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Iguazu Falls: Argentina vs. Brazil

After my Antarctic journey, I decided to go "thaw out" in Iguazu. I was really excited to see the falls- I have always been a big fan of waterfalls- they are so sacred and powerful! The beauty and expansiveness of Iguazu is unmatched by all the other waterfalls I have seen on my travels thus far. 

Upon finishing my cruise, I flew from Ushuaia to Puerto Iguazu, Argentina via Buenos Aires. This particular area of the world is geographically interesting because it is where Brazil, Argentina and Paraguay's borders meet. I stayed in the area for three days, which was a good amount of time to visit the falls in both Argentina and Brazil and also to relax by the hotel pool! We always recommend that our travelers visit both the Brazilian and Argentine sides of the falls. Each side has unique differences so it is important to see both sides to understand the full grandeur of the place!
  
Iguazu Falls in Argentina
Iguazu Falls in Argentina (Jane Packer)

The Argentine side of the falls holds about two-thirds of all the falls in the park (there are a total of 275 total waterfalls on both sides!) It's quite an expansive area to visit. Seeing the highlights of the Argentinian side can easily take a full day. There are many different trails within the park, each offering a different view of the falls. You can walk above, beneath and all around the falls on the clearly marked trails, and a small "eco-train" also runs through the park and can take you to different view points. Thrill-seekers can also take a boat ride into the falls for a nice refreshing shower in the heat of the jungle! The boat ride was one of my favorite parts of Iguazu falls and such a unique experience.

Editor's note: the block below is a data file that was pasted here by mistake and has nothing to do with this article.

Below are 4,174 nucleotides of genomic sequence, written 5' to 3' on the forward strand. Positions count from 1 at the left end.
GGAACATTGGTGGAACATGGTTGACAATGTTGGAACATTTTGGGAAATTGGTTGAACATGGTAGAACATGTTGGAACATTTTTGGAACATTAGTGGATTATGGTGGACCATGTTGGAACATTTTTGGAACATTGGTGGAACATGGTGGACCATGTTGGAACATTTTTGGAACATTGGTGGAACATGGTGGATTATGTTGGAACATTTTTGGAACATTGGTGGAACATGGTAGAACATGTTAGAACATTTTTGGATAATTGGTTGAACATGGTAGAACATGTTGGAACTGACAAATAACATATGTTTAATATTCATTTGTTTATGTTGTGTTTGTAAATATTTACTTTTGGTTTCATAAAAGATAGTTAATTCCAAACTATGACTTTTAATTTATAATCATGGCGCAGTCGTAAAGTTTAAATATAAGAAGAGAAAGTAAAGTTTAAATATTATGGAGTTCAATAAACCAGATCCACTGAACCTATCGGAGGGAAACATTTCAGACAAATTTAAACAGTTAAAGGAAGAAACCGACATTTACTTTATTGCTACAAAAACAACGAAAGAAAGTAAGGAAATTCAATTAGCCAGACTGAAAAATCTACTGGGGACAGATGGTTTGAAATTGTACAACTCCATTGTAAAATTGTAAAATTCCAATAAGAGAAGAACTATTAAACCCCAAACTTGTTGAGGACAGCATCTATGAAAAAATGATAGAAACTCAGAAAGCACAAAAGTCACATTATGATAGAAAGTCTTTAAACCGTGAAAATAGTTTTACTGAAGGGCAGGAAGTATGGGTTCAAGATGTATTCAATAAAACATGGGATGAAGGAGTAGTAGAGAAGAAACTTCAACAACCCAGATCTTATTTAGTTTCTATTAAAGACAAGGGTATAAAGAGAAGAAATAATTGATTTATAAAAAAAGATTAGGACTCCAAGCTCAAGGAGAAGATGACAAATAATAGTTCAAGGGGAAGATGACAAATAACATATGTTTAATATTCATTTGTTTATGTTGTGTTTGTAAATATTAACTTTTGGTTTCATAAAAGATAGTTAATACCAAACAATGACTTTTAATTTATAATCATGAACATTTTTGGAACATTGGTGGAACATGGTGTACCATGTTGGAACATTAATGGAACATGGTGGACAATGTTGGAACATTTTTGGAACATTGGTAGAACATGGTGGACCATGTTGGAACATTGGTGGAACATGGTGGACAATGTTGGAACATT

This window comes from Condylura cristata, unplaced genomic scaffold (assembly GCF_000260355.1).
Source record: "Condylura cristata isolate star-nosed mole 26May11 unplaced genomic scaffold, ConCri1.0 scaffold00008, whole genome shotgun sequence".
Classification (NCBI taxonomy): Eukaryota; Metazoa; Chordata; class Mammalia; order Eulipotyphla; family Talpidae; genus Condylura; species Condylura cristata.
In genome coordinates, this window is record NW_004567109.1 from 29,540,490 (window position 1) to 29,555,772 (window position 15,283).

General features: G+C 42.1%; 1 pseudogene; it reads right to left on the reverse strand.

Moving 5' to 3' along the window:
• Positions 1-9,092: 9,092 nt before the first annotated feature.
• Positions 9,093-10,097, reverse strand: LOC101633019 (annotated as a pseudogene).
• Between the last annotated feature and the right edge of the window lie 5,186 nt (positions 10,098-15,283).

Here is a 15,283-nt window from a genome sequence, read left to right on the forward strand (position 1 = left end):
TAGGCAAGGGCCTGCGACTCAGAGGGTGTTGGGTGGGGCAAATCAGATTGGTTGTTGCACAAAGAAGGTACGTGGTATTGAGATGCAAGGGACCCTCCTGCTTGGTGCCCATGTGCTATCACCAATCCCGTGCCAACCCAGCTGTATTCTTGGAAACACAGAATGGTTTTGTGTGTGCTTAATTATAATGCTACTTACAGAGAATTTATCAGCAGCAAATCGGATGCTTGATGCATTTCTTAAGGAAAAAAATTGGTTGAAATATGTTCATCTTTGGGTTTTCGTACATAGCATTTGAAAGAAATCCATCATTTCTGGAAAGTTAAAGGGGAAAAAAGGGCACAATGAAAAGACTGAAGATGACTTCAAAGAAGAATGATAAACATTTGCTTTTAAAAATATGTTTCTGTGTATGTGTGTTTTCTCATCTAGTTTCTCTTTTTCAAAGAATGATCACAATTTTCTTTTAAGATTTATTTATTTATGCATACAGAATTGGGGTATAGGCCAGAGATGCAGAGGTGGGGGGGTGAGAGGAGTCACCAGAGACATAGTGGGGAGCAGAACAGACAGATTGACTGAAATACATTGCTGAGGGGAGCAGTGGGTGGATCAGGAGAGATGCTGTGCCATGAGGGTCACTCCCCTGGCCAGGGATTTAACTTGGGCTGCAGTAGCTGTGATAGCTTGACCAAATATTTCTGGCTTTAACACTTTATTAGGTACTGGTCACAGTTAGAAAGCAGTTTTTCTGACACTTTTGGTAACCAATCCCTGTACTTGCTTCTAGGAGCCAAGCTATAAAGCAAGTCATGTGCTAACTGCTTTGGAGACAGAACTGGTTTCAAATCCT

Boat ride in Iguazu Falls
Boat ride in Iguazu Falls (Jane Packer)

 
On my last day, I went to see the Brazil side of the falls. It was exciting to visit a new country, even if only for a few hours. US citizens no longer need a visa for Brazil, making it even easier to visit than in past years. The border crossing was pretty simple- our guide took our passports and got them stamped at the Brazilian border and then we were on our way! It is certainly a lot smaller than the Argentine side with basically one path and main viewing area. However, the views are a bit more panoramic as you look over all the falls on the Argentine side that you visited the day before. This particular excursion only took about a half day, and I returned to the hotel with some time to relax before my international flight back home.
 
Toucan in Iguazu
Toucan in Iguazu (Jane Packer)

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